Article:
Brouillard also raises many issues concerning procedural irregularities, constitutional infirmities, and errors allegedly committed by the Siting Council in its decision in this case. Such grounds for reversal can be presented on appeal if they prejudice the substantial rights of the person appealing. See General Statutes § 4-183(j). Brouillard, however, has failed to prove classical aggrievement, which would permit him to appeal. The court lacks subject matter jurisdiction to hear his claims on these points.

IV

For all of the foregoing reasons, the defendants' motions to dismiss (Doc. #117.00 and Doc. #120.00) are granted and the case is dismissed accordingly.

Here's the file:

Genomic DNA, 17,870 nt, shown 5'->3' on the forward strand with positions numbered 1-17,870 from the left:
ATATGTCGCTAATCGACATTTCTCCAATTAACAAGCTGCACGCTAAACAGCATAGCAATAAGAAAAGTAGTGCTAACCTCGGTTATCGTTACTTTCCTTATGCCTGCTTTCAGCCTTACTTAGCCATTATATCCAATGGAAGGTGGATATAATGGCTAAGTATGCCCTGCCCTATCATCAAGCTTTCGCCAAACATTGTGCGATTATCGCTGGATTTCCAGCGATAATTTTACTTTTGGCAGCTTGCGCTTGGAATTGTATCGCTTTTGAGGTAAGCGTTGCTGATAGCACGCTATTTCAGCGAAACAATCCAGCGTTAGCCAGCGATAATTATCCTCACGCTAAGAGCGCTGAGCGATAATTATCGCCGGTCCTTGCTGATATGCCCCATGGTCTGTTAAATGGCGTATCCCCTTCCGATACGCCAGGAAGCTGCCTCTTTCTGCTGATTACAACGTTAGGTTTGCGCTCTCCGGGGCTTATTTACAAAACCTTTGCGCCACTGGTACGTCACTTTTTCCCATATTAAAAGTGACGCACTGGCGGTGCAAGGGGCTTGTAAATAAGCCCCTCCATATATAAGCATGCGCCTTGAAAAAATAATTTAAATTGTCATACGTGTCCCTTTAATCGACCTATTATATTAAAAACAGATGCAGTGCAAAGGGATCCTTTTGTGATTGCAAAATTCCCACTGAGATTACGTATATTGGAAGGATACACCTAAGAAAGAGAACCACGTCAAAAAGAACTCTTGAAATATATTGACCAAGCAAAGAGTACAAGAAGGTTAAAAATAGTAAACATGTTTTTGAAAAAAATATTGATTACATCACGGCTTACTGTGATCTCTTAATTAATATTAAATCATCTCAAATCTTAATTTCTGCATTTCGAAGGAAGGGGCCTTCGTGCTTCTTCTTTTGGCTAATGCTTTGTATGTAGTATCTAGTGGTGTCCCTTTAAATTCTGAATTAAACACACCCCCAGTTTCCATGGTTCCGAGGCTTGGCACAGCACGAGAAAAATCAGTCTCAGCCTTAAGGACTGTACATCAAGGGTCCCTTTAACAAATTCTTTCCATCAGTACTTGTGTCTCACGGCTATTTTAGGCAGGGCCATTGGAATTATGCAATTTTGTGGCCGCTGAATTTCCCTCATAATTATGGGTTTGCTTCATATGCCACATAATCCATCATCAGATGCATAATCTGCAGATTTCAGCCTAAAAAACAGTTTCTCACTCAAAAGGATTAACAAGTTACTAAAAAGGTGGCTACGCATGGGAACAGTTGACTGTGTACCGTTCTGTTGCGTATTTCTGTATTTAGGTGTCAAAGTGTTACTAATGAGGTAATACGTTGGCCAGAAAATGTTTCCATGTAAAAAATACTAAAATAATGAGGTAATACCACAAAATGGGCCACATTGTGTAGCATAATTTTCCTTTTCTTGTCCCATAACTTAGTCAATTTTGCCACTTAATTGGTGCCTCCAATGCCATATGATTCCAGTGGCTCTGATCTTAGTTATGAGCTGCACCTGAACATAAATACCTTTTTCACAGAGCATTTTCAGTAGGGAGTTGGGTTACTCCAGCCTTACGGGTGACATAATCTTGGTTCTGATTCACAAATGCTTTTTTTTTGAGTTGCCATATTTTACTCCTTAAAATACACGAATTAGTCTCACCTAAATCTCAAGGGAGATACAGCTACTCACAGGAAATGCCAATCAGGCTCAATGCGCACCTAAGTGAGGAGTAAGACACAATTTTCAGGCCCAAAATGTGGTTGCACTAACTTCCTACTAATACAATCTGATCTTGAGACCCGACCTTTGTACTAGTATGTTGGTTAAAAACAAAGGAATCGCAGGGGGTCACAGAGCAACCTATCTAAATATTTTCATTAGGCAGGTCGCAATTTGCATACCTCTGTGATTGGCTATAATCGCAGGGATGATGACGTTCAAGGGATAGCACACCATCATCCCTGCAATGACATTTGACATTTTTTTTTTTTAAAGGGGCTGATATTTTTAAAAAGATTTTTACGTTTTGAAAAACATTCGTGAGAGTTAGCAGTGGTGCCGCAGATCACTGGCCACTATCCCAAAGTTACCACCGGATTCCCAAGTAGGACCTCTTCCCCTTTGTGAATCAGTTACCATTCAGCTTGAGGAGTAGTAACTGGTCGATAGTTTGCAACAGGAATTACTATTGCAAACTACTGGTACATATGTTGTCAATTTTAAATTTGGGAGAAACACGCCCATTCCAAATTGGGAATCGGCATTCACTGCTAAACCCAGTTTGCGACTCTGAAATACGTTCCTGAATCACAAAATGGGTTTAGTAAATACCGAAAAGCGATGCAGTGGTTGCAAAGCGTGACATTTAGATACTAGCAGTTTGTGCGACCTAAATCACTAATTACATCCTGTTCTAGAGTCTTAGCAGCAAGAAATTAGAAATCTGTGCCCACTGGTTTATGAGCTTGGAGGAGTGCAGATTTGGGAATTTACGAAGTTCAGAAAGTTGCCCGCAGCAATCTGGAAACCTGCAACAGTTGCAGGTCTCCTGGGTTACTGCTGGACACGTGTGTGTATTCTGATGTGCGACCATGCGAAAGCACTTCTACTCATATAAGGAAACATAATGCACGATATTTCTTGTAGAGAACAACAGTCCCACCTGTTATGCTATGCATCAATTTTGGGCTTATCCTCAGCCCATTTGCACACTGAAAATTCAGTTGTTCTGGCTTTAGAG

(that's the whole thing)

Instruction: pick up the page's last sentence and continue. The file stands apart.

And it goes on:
NOTES

[*] Affirmed. Brouillard v. Connecticut Siting Council. 133 Conn.App. 851, 38 A.3d 174 (2012).

[1] This case has been consolidated with the case of Edelson v. Connecticut Siting Council, Superior Court, judicial district of New Britain, Docket No. HHB CV-09-5014477-S, 2010 WL 4353141 (Oct. 7, 2010). Susan Edelson also was a party opponent to the application at the Siting Council proceedings, and she also filed an appeal Opposing the Siting Council's decision in this same matter.

[2] Federal law preempts state regulation of the placement of towers based on the environmental effects of the radio frequency emissions in this case, provided the emissions comply with Federal Communication Commission regulations. 47 U.S.C. § 332(c)(7)(B)(iv). The emissions in this case are well below the federal limits.